What is Motivating IV: Multiple Levels of Generativity and Longevity
Our study of sagacious leadership has led to an unanticipated and very important finding: There may well be a third level of generativity. Level One Generativity primarily involves the raising of children and is usually associated with motives to provide for their care during our early adulthood. Level Two Generativity, which is the principal focus of work done by Erikson, is concerned with care motivations that are manifest during mid-life: establishing a new enterprise, leading an organization, teaching others, mentoring, witnessing the growth of a colleague. Level Three Generativity seems to be about something much bigger, something more than just preparing for our deaths as older adults. It’s about becoming inspired to engage in advancing the civic welfare of Grass Valley and Nevada City.
Erikson proposed that the primary developmental task during the final years of our lives is to seek ego integrity and not fall victim to existential despair. Put simply, Erikson thought that by the time we reach 60 years of age we begin preparing for our own death. Now, increased life-expectancy is giving the average senior 15, 20, or even 30 more years to choose between vibrant engagement or stagnation and decline. Yes, there are people who withdraw and lead a life of despair; Erikson’s challenge is an accurate description of the unfortunate men and women who choose to retreat behind gates and closed doors. For whatever reason, these people seek to disengage or are forced to disengage. Maybe it is burn-out, lack of energy, or illness. Perhaps it is insufficient finances or the absence of a caring family. And for some seniors who have made this choice, the end of generativity may have come earlier in life.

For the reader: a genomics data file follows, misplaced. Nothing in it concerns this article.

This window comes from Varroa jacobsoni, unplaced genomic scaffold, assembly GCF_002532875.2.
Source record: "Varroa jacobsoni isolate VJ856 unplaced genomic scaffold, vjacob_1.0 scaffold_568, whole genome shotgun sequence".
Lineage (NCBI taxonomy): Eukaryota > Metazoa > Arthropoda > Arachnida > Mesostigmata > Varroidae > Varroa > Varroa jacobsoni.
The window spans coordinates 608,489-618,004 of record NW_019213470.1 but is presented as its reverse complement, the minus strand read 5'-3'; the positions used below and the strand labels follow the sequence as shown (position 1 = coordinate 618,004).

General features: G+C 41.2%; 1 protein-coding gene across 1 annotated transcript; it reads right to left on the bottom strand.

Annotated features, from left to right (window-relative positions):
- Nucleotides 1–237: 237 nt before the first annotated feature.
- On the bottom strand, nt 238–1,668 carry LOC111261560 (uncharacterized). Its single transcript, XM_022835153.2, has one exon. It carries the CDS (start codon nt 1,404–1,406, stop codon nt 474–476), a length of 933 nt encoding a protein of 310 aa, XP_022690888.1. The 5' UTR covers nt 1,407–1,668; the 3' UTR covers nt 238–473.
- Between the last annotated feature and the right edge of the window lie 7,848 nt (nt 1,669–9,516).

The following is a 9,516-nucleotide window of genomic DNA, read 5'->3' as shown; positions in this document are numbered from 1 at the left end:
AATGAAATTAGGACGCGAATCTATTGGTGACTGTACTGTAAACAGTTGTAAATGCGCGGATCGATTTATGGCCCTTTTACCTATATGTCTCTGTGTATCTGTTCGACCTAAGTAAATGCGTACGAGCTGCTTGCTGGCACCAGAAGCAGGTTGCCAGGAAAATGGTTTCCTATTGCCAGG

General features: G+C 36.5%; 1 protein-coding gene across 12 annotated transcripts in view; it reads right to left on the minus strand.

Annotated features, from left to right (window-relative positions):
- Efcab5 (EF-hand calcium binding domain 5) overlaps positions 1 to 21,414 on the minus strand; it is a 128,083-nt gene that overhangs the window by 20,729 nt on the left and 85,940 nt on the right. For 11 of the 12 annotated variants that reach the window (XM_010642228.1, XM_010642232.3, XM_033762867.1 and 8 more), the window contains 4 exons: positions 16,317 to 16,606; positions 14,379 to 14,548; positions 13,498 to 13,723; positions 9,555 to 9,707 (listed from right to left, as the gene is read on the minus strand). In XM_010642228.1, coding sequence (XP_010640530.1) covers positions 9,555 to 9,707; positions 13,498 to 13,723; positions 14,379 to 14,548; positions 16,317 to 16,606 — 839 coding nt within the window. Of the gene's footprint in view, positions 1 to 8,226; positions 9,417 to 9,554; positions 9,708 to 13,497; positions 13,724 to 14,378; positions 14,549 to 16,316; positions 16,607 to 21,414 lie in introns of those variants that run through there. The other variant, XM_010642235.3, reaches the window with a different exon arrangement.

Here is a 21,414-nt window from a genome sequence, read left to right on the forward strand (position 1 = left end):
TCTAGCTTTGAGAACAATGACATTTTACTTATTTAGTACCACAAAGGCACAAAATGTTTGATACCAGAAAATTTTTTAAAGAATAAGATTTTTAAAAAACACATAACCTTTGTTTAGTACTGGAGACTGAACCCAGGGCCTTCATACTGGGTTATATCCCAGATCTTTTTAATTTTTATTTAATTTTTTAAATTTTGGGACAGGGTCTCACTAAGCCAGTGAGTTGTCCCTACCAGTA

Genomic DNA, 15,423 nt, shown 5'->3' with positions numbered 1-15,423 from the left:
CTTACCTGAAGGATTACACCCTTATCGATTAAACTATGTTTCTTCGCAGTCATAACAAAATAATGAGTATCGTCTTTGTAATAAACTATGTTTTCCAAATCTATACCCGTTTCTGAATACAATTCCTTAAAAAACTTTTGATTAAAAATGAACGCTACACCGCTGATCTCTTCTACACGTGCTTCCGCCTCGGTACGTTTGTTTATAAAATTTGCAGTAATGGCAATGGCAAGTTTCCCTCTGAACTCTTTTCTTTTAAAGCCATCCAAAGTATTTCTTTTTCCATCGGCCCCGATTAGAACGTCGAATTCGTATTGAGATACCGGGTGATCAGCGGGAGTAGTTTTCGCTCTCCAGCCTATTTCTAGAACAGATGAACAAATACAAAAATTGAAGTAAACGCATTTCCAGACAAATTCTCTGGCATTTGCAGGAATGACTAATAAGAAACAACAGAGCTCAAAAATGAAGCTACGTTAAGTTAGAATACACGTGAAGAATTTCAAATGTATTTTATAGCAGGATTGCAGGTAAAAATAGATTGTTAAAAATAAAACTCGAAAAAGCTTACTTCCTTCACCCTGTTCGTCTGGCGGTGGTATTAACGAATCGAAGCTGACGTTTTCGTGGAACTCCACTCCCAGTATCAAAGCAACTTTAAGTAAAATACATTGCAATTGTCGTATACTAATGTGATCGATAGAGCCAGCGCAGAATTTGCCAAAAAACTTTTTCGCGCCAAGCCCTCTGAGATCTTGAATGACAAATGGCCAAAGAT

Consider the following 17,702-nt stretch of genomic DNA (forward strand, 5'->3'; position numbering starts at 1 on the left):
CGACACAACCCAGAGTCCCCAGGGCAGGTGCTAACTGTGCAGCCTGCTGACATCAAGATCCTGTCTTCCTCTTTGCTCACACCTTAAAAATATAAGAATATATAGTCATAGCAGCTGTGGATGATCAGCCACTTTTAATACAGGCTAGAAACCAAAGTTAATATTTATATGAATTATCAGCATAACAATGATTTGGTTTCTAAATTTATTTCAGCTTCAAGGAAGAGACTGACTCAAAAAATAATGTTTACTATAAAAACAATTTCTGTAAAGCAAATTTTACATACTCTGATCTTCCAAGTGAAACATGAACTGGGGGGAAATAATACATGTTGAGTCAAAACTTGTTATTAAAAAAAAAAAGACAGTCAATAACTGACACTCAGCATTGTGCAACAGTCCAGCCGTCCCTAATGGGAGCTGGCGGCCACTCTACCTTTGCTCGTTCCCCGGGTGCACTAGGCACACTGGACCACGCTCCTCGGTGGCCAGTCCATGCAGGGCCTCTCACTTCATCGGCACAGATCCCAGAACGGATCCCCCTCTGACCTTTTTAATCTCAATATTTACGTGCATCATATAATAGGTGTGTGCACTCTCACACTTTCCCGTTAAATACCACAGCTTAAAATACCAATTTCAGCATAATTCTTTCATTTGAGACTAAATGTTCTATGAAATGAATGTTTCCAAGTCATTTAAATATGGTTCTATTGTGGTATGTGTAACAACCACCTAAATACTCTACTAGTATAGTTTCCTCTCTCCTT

Senior sage leaders are too busy to fall into despair or worry about pending death. They are fully engaged in leading social reform and other forms of community service. They have made the choice—usually conscious—that “Withdrawal is not for me!” They aren’t going to stop now, at this point in their lives. And in so doing, they have helped to identify the third level of generativity for which the citizens of Twin Towns and other communities should be grateful.
And there is that additional something for which the senior sage leaders are themselves grateful. We know from the literature that we stay vibrant in old age if we remain socially, intellectually, and physically active. And when we do, we live longer. At some level we all know – and the senior sage leaders particularly know—”If we don’t use it, we’re going to lose it.” So it is reasonable to conclude that civic engagement and the third level of generativity can be based on a wonderfully selfish motive—a recognition that we need to be civically engaged if we want to stay vital and remain alive!Download Article 1K Club